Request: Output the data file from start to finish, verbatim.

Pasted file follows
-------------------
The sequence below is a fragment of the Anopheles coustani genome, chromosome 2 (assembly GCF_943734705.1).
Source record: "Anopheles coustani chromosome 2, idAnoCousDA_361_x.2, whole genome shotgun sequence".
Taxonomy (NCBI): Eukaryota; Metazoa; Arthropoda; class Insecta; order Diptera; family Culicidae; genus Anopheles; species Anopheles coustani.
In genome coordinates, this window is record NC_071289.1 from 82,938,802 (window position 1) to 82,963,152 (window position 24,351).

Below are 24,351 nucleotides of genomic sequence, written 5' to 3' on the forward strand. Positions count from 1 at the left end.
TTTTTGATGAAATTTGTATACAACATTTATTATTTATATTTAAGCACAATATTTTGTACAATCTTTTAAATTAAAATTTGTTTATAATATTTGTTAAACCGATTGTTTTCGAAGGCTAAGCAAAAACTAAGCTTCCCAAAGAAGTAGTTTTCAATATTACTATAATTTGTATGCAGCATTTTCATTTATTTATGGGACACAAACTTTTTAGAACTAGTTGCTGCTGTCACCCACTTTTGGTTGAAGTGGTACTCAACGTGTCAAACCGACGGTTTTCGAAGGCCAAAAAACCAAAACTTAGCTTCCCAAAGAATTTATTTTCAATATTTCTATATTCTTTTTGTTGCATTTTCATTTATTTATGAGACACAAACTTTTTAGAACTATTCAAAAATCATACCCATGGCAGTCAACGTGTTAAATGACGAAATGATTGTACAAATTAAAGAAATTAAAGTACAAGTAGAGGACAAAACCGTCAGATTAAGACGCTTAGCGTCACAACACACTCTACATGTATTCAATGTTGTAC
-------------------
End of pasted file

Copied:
The sequence below is a fragment of the Anopheles coustani genome, chromosome 2 (assembly GCF_943734705.1).
Source record: "Anopheles coustani chromosome 2, idAnoCousDA_361_x.2, whole genome shotgun sequence".
Taxonomy (NCBI): Eukaryota; Metazoa; Arthropoda; class Insecta; order Diptera; family Culicidae; genus Anopheles; species Anopheles coustani.
In genome coordinates, this window is record NC_071289.1 from 82,938,802 (window position 1) to 82,963,152 (window position 24,351).

Below are 24,351 nucleotides of genomic sequence, written 5' to 3' on the forward strand. Positions count from 1 at the left end.
TTTTTGATGAAATTTGTATACAACATTTATTATTTATATTTAAGCACAATATTTTGTACAATCTTTTAAATTAAAATTTGTTTATAATATTTGTTAAACCGATTGTTTTCGAAGGCTAAGCAAAAACTAAGCTTCCCAAAGAAGTAGTTTTCAATATTACTATAATTTGTATGCAGCATTTTCATTTATTTATGGGACACAAACTTTTTAGAACTAGTTGCTGCTGTCACCCACTTTTGGTTGAAGTGGTACTCAACGTGTCAAACCGACGGTTTTCGAAGGCCAAAAAACCAAAACTTAGCTTCCCAAAGAATTTATTTTCAATATTTCTATATTCTTTTTGTTGCATTTTCATTTATTTATGAGACACAAACTTTTTAGAACTATTCAAAAATCATACCCATGGCAGTCAACGTGTTAAATGACGAAATGATTGTACAAATTAAAGAAATTAAAGTACAAGTAGAGGACAAAACCGTCAGATTAAGACGCTTAGCGTCACAACACACTCTACATGTATTCAATGTTGTAC